Author Topic: Like and like not (major spoilers)  (Read 2390 times)

Offline 2,176,847

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Re: Like and like not (major spoilers)
« Reply #15 on: October 24, 2015, 09:14:42 PM »
But it is what a character with an understanding of narrative would say.
Too often our characters live in a world where nobody has any sense of story or genre awareness. It's fun to see characters acknowledge the conventions of storytelling versus our more postmodern trope refutation tastes.

A more than fair point Aminar and one that may have simply sailed over my head at the time. I'm suddenly at a loss, trying to recall if that was the characters inner monologue or the author perspective. (I read it as Jim's but could be wrong)

I had to think long and hard to find something for the "not like" portion of this particular thread and that was the nit I picked. Maybe on my reread in the future I wont think twice about it and flow right along with the story. It just felt a little like the book version of breaking the fourth wall to me at the time.

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Offline Aminar

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Re: Like and like not (major spoilers)
« Reply #16 on: October 24, 2015, 10:27:58 PM »
A more than fair point Aminar and one that may have simply sailed over my head at the time. I'm suddenly at a loss, trying to recall if that was the characters inner monologue or the author perspective. (I read it as Jim's but could be wrong)

I had to think long and hard to find something for the "not like" portion of this particular thread and that was the nit I picked. Maybe on my reread in the future I wont think twice about it and flow right along with the story. It just felt a little like the book version of breaking the fourth wall to me at the time.
The books are pretty tight Third Person. Everything is character thought or observation, even if it isn't dialogue.
It does border on the fourth wall. Tv Tropes lists it as  Genre Savvy.
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Offline Dina

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Re: Like and like not (major spoilers)
« Reply #17 on: October 25, 2015, 04:25:03 AM »
A more than fair point Aminar and one that may have simply sailed over my head at the time. I'm suddenly at a loss, trying to recall if that was the characters inner monologue or the author perspective. (I read it as Jim's but could be wrong)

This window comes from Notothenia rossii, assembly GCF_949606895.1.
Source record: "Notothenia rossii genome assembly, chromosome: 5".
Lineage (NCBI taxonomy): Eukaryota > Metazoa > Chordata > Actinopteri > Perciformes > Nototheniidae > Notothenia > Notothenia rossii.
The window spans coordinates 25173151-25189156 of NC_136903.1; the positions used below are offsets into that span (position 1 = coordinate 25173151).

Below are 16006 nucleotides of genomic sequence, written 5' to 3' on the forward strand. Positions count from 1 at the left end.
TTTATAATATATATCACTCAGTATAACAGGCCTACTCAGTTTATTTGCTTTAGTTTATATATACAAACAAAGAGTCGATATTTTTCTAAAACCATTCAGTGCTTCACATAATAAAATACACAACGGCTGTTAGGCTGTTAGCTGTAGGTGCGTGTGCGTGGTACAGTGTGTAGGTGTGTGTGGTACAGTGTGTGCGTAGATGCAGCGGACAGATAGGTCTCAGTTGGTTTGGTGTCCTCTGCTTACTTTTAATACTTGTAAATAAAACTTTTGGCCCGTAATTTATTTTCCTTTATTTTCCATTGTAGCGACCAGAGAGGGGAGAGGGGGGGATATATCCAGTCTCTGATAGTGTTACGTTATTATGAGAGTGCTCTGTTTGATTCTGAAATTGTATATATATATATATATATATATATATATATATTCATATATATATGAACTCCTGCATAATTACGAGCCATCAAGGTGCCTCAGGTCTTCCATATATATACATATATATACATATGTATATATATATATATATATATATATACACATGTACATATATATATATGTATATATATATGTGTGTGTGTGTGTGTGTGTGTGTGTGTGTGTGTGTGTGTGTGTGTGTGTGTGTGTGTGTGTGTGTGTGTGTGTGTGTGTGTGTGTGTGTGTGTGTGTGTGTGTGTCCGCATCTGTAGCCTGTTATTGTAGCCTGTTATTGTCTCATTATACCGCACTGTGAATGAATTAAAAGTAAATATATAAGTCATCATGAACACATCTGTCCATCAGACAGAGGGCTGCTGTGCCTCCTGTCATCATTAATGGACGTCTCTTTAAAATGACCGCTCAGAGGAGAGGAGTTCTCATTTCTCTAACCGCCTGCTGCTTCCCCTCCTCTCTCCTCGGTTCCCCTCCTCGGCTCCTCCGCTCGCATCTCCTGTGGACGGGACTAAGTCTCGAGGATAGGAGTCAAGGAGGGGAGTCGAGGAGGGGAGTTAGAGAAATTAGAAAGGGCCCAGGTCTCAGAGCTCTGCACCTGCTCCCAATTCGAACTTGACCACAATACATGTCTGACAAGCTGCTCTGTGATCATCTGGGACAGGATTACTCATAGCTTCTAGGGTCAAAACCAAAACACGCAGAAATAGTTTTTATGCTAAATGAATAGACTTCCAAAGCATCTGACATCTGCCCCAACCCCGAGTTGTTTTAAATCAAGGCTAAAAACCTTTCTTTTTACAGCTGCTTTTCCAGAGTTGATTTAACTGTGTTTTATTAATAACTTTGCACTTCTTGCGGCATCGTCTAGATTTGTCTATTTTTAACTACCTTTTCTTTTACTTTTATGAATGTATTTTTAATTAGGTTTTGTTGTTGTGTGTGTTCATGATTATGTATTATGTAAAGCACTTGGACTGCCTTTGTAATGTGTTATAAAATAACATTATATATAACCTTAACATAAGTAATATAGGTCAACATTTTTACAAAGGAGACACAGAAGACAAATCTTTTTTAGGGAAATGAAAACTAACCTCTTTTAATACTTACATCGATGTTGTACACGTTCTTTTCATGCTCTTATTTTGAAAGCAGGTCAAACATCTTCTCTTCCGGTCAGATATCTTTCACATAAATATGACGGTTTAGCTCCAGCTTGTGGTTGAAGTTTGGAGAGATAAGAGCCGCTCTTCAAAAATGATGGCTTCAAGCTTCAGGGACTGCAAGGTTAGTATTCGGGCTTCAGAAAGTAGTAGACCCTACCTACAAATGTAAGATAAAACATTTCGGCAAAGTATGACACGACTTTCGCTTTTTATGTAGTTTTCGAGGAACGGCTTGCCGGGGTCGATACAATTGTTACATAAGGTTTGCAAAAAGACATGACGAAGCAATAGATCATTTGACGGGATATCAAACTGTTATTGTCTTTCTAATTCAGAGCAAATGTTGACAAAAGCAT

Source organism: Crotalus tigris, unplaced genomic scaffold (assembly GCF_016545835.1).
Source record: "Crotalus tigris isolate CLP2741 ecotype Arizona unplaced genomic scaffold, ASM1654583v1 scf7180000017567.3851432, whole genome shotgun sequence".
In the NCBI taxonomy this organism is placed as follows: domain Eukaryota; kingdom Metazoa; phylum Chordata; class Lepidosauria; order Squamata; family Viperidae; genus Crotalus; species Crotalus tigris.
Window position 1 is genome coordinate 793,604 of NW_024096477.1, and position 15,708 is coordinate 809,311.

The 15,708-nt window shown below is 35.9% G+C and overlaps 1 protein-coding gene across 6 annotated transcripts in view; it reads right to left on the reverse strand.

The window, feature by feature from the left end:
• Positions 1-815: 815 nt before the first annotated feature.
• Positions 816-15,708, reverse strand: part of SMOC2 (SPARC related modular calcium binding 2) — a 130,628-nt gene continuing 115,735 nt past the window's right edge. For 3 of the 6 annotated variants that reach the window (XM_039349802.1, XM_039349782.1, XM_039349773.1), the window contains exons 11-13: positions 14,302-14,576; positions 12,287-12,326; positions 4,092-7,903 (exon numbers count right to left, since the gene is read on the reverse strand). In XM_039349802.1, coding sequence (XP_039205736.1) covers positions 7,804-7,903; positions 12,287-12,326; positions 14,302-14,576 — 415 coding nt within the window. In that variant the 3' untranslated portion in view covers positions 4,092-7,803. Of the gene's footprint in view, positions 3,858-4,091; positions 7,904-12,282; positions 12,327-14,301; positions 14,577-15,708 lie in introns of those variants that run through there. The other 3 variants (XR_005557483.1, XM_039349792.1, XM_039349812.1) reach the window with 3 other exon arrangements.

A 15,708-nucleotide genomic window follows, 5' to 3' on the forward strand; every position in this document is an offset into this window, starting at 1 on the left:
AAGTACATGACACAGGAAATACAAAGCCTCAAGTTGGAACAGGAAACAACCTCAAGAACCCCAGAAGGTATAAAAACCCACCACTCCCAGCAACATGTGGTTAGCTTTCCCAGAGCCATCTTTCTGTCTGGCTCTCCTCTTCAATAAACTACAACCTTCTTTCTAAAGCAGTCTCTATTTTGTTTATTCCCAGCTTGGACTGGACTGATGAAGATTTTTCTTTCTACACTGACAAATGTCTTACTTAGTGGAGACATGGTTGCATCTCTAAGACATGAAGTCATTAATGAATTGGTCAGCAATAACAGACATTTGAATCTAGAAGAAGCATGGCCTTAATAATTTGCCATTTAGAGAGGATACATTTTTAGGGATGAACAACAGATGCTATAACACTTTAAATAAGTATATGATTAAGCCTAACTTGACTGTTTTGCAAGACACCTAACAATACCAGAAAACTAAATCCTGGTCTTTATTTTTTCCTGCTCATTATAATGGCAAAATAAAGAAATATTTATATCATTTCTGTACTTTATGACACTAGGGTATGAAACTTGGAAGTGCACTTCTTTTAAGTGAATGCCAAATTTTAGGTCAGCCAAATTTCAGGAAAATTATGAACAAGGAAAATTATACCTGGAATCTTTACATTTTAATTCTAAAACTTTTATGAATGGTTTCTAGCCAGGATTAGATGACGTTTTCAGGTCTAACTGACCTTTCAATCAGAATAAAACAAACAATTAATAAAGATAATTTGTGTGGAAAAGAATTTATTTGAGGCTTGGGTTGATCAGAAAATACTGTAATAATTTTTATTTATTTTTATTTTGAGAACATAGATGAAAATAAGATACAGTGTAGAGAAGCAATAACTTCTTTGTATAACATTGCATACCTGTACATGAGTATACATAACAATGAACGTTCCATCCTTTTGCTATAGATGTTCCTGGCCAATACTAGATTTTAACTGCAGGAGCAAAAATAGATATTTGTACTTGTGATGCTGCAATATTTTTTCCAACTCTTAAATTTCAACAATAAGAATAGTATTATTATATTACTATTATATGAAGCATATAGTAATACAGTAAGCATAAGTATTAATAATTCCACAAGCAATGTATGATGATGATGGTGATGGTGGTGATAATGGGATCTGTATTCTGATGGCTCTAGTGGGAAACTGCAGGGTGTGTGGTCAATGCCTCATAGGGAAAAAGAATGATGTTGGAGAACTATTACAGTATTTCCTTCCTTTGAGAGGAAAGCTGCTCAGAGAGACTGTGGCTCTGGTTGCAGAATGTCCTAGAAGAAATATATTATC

I had to think long and hard to find something for the "not like" portion of this particular thread and that was the nit I picked. Maybe on my reread in the future I wont think twice about it and flow right along with the story. It just felt a little like the book version of breaking the fourth wall to me at the time.

One of those cases was when Bridget thought that a heroine will do such and such to try and save Folly. She decides that is not practical and that she is not a good fiction heroine. Then something happens and she does exactly that. I laughed so much (I think all the references where done in Bridget.'s mind I think that is because being a lonely teenager she loves to read/watch/whatever fiction works)
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Offline 2,176,847

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Re: Like and like not (major spoilers)
« Reply #18 on: October 29, 2015, 01:50:25 AM »
One of those cases was when Bridget thought that a heroine will do such and such to try and save Folly. She decides that is not practical and that she is not a good fiction heroine. Then something happens and she does exactly that. I laughed so much (I think all the references where done in Bridget.'s mind I think that is because being a lonely teenager she loves to read/watch/whatever fiction works)

Both you and Aminar make a good case and this is what I get for being nitpicky.  ;D You are also right about the humor, Jim's humor is constant throughout. It lead to many evenings of reading late into the night and possible "brain fog".